Greens would have won seven council seats under proportional representation

pie chart

Slice of the pie: this chart shows how many councillors each party would have gained under proportional representation. Image: Emmanuel Mair

No Green councillors were elected despite the party coming second in 17 out of 21 wards and in the mayoral election.

The Hackney Citizen estimates that if the proportional representation system used in the European elections was employed in local elections, the Greens would now have seven councillors in Hackney, making them by far the largest opposition party locally.

Our estimate relies on the average (mean) number of votes won by each party by ward (see below for further explanation of our calculations).

A spokesperson for the party said: “The Green Party garnered 20.5 per cent of the vote in the borough, more than the Lib Dems and Tories combined – yet these parties are represented on the council and we are not. This is due to the UK’s frankly antiquated first past the post system.”

pie chart

None of the pie: the situation under first past the post. Image: Emmanuel Mair

First past the post, which is used in local elections and general elections, allocates seats to candidates who receive the most votes.

Proportional representation, by contrast, endeavours to reward parties who have not come first but still received a significant share of the vote by giving them a minority share of seats.

Under proportional representation the Greens are highly likely to have taken one of Labour’s seats in each of Clissold, Dalston, Hackney Central, Hackney Downs, Lea Bridge, London Fields and Stoke Newington wards.

The Liberal Democrats would have lost one of three seats to Labour in Cazenove. The same fate would have befallen the Conservatives in Springfield ward.

Labour Party activists celebrate

Jubilation: Labour Party activists and newly elected councillors celebrate at the Britannia Leisure Centre count on Friday. Photograph: Josh Loeb

These predictions amount to approximations since there no way of calculating with absolute certainty the result under proportional representation because of the differences between this system and first past the post. However, we think the method we have used is viable since in most wards candidates from the same political party received similar numbers of votes.

As things stood the Liberal Democrats held onto their three seats in Cazenove ward, and the Conservatives remain the main opposition with four seats.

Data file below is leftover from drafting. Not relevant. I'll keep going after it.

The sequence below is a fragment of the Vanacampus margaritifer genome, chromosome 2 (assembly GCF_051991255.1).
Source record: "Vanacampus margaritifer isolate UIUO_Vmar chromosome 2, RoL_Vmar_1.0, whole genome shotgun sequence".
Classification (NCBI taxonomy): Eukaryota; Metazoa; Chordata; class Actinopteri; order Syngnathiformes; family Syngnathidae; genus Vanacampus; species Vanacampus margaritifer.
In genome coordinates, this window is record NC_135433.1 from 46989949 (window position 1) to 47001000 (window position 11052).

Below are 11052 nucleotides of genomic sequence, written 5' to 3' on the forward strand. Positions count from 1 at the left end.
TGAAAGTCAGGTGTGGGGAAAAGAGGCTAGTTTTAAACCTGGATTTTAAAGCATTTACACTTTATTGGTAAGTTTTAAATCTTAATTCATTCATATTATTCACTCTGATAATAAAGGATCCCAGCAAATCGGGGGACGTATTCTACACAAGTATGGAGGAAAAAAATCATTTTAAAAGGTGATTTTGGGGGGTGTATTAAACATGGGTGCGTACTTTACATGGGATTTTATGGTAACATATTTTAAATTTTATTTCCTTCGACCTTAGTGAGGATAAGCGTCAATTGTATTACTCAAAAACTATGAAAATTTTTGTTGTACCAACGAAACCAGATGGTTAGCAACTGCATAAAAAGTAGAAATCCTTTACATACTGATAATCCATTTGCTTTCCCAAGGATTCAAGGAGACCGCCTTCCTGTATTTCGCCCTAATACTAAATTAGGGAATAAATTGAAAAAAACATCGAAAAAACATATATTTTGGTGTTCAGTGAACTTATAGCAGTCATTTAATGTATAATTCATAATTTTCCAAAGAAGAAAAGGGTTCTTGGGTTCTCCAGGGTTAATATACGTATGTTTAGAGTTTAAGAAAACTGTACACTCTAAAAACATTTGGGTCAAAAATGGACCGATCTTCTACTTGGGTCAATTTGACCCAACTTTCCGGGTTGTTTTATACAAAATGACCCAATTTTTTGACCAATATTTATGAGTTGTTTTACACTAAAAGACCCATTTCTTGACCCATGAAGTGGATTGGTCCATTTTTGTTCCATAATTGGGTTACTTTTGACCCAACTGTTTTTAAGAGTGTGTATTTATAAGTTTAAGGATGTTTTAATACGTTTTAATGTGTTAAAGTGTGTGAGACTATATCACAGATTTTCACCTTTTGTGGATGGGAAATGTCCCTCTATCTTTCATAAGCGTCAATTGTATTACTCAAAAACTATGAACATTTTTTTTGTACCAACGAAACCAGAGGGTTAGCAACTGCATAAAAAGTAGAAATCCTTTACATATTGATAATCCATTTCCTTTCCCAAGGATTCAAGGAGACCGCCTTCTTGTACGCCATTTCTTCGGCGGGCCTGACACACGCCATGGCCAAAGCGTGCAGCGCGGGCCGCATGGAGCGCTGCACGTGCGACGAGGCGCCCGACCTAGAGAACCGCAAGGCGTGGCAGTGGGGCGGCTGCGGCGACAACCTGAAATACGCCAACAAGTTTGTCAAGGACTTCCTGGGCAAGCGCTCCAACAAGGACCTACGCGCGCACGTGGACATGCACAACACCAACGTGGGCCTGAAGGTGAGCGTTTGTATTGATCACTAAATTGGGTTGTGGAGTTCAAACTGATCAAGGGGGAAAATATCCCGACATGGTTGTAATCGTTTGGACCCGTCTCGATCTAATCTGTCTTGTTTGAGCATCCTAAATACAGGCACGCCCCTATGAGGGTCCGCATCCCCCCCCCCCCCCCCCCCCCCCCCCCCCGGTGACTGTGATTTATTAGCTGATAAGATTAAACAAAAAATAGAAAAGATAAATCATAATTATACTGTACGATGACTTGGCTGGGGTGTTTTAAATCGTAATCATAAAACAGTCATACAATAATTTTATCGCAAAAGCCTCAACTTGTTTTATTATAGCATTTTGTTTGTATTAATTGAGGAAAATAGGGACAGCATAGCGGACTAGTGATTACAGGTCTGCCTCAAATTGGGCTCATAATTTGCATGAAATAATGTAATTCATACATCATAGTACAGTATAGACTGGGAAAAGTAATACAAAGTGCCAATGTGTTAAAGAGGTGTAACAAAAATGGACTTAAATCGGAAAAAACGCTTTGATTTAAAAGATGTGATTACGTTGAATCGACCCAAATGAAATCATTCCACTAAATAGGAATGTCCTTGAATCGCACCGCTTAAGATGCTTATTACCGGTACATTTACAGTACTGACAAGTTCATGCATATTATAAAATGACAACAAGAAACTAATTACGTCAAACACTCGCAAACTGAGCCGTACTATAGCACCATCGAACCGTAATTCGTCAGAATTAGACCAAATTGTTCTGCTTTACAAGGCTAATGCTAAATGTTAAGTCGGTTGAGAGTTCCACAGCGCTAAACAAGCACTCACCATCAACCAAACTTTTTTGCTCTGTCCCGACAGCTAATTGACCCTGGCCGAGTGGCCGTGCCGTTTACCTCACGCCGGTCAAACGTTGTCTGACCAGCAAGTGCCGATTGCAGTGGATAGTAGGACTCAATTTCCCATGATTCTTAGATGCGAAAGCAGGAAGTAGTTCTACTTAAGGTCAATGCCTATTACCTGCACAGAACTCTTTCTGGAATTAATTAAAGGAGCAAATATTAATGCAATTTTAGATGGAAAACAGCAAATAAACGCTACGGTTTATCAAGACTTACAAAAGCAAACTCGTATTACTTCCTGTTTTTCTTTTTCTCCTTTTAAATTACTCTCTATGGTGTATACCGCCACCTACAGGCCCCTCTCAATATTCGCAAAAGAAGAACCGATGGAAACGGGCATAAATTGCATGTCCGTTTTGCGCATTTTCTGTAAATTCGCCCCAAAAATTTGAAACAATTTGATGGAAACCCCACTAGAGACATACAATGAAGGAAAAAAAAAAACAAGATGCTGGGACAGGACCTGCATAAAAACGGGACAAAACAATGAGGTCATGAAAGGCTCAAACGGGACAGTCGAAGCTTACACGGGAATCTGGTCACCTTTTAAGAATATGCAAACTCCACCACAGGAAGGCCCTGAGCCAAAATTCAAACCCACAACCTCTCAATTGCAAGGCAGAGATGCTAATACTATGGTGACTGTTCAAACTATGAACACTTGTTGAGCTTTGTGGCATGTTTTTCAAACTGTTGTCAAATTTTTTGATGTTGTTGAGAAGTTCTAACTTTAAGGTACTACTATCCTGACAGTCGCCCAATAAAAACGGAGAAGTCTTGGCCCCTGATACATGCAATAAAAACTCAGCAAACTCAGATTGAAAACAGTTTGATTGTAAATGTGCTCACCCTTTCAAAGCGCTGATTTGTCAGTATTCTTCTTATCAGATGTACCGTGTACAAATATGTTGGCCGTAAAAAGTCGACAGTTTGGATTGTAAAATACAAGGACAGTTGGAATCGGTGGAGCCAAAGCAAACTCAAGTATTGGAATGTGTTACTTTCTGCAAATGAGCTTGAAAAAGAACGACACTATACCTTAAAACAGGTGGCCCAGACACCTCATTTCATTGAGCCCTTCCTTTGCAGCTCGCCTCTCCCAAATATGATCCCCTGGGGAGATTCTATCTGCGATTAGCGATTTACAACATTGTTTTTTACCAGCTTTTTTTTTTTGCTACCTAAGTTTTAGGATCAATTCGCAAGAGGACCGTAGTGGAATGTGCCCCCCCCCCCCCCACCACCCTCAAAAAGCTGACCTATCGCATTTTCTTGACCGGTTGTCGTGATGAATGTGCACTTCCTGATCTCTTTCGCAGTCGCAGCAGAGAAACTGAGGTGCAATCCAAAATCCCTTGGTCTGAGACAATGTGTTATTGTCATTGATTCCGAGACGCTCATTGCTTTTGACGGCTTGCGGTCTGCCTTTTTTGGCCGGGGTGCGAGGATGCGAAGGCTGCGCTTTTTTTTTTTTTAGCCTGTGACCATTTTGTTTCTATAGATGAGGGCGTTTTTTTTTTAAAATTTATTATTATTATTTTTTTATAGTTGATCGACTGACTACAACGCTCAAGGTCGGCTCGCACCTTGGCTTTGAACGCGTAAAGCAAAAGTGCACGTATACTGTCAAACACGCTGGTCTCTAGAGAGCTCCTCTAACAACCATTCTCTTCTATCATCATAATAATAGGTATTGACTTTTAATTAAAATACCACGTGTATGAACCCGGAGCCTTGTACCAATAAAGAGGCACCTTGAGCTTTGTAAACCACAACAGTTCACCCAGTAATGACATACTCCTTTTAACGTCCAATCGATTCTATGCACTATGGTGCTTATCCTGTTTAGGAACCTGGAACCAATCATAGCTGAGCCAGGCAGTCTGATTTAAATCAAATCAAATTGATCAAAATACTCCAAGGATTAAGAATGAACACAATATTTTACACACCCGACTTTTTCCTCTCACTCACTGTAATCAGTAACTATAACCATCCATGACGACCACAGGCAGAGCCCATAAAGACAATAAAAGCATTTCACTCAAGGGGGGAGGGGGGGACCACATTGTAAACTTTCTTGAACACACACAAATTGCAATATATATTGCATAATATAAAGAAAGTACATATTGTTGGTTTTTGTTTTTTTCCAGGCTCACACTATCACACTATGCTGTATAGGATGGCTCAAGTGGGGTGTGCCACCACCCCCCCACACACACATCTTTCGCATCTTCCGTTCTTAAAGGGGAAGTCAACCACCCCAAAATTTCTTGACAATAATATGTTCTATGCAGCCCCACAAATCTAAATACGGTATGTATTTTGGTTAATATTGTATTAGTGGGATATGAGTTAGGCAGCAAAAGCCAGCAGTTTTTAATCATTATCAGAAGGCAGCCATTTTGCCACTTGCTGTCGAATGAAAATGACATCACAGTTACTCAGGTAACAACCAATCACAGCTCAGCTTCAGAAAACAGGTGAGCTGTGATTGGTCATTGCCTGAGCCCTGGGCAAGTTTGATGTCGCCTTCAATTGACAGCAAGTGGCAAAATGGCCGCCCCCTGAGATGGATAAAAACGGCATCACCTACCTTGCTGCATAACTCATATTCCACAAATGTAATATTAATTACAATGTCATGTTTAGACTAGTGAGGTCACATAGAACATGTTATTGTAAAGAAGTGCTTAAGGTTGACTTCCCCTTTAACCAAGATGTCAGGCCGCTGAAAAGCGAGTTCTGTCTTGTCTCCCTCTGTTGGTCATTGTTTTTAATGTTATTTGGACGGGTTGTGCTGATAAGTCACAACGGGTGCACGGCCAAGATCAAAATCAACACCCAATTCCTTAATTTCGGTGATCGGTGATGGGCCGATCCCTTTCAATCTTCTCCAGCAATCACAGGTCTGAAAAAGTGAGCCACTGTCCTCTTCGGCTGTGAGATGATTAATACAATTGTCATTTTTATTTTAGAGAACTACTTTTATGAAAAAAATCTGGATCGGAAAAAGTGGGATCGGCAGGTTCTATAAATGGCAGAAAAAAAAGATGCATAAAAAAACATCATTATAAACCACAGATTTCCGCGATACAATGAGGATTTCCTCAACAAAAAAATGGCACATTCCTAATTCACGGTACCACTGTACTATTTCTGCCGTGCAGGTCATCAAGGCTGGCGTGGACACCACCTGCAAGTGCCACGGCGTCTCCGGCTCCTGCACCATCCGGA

In Lea Bridge and Stamford Hill West wards the Conservatives’ Linda Kelly – the party’s mayoral candidate – and Bernard Aussenberg lost their respective seats.

How we did our research

Our analysis was based around the so-called D’Hondt system of proportional representation.

To do the calculation we needed to know the number of votes received by each party. However, in the local elections voters elected specific candidates rather than voting for particular parties per se.

To get around this problem, for each ward we took the mean average of all candidates by party. From this we were able to apply the D’Hondt method.

Example

The following are the results from Cazenove ward, followed by an illustration of the process we used to calculate numbers of seats under proportional representation.

Candidate Party Votes
Abraham Jacobson (elected) Liberal Democrats 1,731
Dawood Ebrahim Akhoon (elected) Liberal Democrats 1,715
Ian David Sharer (elected) Liberal Democrats 1,709
Kofo Adeolu-David Labour Party 1,688
Gilbert Smyth Labour Party 1,602
Matthew Burn Labour Party 1,593
Mischa Borris Green Party 744
Jenny Lopez Green Party 580
Teresa Webb Green Party 538
Marzena Iwona Kwasnik Conservative Party 209
Pamela Yvonne Sills Conservative Party 189
Erika Halasz Conservative Party 150

We worked out the mean number of votes for candidates representing the same party:

Party Average votes per candidate
Lib Dems 1718.3
Labour 1627.7
Green Party 620.7
Conservatives 182.7

At this point, we applied the D’Hondt system which is outlined here:

http://www.europarl.org.uk/en/european_elections/the_voting_system.html

Step 1:

The Liberal Democrats have the most votes. Therefore they win the first seat.

Step 2:

We divided the Liberal Democrats’ number of votes by two since they won one seat. This gives the following:

Party Average votes per candidate
Labour 1627.7
Lib Dems 859.2
Green Party 620.7
Conservatives 182.7

Labour have the most votes. Therefore they win the second seat.

Step 3:

We divide Labour’s number of votes by two since they won one seat.

Party Average votes per candidate
Lib Dems 859.2
Labour 813.8
Green Party 620.7
Conservatives 182.7

The Liberal Democrats have the most votes. Therefore they win the third seat.

Since Cazenove ward has three available seats, those are the final results, i.e. The Liberal Democrats win two seats and Labour wins one seat.

We repeated this process for every ward in Hackney.

Related:

Hackney Labour win big at election and top Euro poll as Greens criticise ‘antiquated’ system



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